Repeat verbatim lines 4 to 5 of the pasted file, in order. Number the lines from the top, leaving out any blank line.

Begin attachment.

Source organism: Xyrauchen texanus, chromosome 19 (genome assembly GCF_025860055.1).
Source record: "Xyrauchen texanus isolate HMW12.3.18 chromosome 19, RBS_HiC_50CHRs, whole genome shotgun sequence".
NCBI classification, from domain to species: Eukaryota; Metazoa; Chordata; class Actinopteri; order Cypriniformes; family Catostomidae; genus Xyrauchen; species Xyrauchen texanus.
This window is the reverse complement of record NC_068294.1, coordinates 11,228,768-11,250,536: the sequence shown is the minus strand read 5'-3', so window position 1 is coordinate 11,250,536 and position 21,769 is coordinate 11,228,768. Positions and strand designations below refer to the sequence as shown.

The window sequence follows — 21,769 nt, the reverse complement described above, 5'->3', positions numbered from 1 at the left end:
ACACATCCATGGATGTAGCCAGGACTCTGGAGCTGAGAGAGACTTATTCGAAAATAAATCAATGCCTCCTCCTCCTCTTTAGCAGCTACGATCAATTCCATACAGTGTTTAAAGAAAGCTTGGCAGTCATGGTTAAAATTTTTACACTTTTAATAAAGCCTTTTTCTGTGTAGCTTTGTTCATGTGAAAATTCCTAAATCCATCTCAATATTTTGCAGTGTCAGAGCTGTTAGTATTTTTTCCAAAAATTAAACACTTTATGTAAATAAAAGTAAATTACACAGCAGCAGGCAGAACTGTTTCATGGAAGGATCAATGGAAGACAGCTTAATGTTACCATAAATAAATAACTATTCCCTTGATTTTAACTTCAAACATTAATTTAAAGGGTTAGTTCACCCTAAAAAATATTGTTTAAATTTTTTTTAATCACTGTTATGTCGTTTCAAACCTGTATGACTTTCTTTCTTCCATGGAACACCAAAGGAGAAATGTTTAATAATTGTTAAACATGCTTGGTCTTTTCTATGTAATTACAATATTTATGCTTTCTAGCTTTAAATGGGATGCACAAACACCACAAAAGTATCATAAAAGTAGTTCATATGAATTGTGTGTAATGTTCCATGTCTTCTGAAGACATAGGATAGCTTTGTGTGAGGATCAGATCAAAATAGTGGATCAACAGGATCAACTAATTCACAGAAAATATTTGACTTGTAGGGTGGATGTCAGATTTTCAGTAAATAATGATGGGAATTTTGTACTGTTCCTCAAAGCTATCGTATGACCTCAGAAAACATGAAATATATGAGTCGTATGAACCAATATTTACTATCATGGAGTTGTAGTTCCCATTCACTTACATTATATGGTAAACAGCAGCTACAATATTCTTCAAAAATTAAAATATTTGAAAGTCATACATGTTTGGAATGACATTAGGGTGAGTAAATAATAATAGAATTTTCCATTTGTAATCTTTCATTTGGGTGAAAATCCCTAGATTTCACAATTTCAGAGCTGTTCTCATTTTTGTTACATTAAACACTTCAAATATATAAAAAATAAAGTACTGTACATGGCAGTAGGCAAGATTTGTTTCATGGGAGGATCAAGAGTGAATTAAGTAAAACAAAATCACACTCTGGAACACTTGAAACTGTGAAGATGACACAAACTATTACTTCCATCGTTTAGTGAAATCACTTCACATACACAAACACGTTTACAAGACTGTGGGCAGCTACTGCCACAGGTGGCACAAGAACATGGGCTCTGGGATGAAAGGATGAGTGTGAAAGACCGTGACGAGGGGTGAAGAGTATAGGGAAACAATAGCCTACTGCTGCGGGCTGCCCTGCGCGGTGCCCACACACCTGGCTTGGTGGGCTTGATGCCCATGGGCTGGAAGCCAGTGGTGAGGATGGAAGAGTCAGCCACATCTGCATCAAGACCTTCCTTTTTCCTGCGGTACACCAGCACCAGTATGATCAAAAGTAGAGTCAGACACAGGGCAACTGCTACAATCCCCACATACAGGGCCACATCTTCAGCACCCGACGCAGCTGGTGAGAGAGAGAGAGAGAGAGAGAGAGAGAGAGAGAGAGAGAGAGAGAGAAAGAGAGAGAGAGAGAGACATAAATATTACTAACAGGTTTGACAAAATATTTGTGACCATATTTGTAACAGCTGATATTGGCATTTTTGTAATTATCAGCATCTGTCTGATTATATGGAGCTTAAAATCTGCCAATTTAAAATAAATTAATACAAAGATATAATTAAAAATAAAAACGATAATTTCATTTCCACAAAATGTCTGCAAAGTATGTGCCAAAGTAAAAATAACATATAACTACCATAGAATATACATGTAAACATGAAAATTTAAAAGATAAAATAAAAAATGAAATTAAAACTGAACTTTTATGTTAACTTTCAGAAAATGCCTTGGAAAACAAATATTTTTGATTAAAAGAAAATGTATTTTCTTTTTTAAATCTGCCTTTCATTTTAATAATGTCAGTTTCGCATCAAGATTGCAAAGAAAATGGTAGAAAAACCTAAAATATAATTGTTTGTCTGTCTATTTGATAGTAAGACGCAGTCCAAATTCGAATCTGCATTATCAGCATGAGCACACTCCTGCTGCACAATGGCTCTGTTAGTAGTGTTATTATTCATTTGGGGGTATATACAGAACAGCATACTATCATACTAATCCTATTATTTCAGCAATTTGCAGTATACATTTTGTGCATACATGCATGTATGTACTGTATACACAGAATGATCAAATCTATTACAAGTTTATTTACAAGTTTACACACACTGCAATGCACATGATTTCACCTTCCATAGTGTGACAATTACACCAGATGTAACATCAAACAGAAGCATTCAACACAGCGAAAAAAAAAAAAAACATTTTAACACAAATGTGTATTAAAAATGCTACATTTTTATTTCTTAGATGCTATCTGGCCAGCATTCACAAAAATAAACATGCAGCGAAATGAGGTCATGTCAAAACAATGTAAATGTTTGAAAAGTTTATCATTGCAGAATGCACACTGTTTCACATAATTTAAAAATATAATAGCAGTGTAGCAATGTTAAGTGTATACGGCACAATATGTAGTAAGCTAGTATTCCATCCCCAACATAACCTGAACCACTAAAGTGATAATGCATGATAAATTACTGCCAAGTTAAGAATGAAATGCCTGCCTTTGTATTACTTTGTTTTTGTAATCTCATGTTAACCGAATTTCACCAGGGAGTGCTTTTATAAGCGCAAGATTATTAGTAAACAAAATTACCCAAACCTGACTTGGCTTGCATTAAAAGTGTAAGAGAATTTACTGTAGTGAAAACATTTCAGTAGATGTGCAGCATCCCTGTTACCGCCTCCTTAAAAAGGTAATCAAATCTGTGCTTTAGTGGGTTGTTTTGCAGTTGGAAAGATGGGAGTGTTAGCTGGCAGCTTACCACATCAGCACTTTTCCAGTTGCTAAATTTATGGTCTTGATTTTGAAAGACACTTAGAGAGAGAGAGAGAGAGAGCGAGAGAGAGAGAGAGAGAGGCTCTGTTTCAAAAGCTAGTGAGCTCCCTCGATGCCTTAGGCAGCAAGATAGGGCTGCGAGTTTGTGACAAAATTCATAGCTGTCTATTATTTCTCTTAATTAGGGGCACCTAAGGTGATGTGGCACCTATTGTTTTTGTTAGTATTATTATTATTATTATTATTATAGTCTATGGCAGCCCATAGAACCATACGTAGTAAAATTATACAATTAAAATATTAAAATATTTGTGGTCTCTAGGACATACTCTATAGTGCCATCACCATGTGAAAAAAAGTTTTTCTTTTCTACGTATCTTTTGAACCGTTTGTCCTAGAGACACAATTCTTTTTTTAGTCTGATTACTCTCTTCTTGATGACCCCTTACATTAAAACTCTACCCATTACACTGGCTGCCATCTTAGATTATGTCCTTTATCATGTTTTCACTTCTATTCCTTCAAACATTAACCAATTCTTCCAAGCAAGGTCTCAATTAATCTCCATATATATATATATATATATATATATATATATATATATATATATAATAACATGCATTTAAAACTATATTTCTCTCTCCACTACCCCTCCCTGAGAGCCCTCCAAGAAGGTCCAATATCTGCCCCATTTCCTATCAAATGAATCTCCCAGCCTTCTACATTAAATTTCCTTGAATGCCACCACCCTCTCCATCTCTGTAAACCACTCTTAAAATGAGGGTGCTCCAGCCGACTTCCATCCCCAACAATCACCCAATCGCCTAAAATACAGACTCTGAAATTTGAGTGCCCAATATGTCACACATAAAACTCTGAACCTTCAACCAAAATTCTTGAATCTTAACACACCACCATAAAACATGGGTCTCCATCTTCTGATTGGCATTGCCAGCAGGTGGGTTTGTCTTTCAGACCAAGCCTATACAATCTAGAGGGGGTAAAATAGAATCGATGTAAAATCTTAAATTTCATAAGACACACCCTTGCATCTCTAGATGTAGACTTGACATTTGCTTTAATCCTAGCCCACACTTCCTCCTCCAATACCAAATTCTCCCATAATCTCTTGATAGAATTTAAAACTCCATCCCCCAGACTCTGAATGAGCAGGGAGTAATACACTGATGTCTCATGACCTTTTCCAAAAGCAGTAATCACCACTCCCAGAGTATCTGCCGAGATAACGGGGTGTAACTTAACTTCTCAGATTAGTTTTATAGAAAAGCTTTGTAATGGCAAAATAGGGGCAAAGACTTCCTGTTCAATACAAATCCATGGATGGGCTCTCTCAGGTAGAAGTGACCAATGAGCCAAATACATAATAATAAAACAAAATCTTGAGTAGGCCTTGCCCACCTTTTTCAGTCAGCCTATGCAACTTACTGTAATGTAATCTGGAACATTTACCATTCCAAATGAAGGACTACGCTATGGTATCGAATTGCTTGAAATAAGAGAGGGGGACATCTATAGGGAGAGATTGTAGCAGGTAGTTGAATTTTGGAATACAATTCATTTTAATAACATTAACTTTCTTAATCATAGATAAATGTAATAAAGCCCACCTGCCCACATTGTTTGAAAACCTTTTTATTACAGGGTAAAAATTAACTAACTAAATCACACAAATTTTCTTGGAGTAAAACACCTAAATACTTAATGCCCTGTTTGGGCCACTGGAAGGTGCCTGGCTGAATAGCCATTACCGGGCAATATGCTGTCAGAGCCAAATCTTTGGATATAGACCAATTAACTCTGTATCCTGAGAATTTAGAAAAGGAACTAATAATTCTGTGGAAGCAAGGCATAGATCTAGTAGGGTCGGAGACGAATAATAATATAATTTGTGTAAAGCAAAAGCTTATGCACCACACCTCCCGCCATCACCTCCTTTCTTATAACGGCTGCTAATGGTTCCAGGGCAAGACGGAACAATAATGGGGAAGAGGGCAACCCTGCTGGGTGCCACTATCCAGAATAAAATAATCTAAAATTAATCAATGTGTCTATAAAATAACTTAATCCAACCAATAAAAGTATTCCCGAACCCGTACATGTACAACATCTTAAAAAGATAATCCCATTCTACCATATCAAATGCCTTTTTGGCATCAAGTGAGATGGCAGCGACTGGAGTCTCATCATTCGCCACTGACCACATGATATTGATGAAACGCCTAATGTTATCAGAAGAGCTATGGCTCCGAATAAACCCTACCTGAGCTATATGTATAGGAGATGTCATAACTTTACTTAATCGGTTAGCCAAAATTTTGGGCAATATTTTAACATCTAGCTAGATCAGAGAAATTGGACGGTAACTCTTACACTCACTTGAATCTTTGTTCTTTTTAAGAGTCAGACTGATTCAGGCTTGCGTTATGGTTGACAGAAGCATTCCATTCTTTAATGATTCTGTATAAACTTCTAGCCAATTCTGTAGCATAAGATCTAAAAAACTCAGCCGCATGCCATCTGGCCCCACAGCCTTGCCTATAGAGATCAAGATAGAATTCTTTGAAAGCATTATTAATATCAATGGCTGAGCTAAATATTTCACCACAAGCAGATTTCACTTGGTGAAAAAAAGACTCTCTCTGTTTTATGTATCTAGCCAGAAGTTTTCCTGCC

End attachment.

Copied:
This window is the reverse complement of record NC_068294.1, coordinates 11,228,768-11,250,536: the sequence shown is the minus strand read 5'-3', so window position 1 is coordinate 11,250,536 and position 21,769 is coordinate 11,228,768. Positions and strand designations below refer to the sequence as shown.

The window sequence follows — 21,769 nt, the reverse complement described above, 5'->3', positions numbered from 1 at the left end: